Have you tried the Vietnamese coconut coffee? (© Shutterstock)
Have you tried the Vietnamese coconut coffee? (© Shutterstock)

Coconut coffee: A tropical twist on tradition

This coffee concoction proves Vietnam's love affair with coconut-based delicacies. The enticing brew melds the robust aroma and bitterness of pure coffee with the luscious, sweet notes of coconut milk and condensed milk, creating a symphony of flavours that captivate the senses.

Crafting a cup of coconut coffee (ca phe dua or cà phê dừa) involves a meticulous process. First, coconut milk is blended with condensed milk and ice cubes until it achieves a smooth, velvety texture. Meanwhile, black coffee is vigorously shaken in a bottle until a light brown foam forms atop it. Finally, the coffee is delicately poured into a glass cup, followed by a slow, graceful stream of the condensed coconut milk mixture, resulting in a visually stunning and delectably indulgent beverage. With each sip, coconut coffee transports drinkers to a tropical paradise…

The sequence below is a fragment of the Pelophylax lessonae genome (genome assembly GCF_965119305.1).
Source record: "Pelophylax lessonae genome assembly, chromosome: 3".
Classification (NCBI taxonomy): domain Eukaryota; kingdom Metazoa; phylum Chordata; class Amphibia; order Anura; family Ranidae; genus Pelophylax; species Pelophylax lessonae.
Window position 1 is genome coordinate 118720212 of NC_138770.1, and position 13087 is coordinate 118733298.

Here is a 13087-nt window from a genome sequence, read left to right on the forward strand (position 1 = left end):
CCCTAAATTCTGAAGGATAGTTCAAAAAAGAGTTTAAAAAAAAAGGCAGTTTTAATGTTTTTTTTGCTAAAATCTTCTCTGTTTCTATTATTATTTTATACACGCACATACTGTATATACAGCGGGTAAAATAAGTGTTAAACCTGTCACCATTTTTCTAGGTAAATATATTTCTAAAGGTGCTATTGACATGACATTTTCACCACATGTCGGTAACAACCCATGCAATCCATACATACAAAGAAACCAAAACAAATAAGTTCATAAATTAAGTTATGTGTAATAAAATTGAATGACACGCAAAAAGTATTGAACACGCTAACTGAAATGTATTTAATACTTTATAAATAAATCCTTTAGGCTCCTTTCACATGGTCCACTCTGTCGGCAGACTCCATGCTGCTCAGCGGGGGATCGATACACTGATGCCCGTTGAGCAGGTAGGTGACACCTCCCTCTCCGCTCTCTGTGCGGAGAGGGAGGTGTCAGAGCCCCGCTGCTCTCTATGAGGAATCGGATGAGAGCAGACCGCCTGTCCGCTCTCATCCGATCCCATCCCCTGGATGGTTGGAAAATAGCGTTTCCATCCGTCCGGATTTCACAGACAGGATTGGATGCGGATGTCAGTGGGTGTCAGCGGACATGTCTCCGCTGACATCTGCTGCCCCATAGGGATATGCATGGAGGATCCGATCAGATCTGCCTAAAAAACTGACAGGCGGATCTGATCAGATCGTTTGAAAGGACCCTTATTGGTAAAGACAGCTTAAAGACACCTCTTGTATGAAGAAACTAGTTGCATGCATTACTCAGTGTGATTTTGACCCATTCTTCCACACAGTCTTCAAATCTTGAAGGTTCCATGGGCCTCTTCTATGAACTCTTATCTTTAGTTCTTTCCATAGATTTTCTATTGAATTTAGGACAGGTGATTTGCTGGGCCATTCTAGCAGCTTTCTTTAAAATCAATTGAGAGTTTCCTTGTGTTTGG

During your stay in Vietnam, you can indulge in the rich flavours of coconut coffee at Fashionista Cafe or Hua Tuc in Ho Chi Minh City.


Fruity cold brew: A modern cuppa joe

Introducing a refreshing twist to Vietnam's coffee culture, fruity cold brew has swiftly captured the hearts of trendy urbanites in bustling cities like Ho Chi Minh City and Hanoi.

This innovative take on the traditional cold brew method infuses 100% Arabica coffee with the vibrant flavours of fruits or juices, such as orange, lychee, or apricot, elevating the drinking experience to new heights. Whether it's the zesty kick of orange, the exotic sweetness of lychee, or the tartness of apricot, each variation offers a unique and invigorating taste experience, perfect for those seeking a refreshing respite to beat the tropical heat.

RELATED: Where to Eat and Stay in Hanoi's French Quarter?

Illustration image: © Shutterstock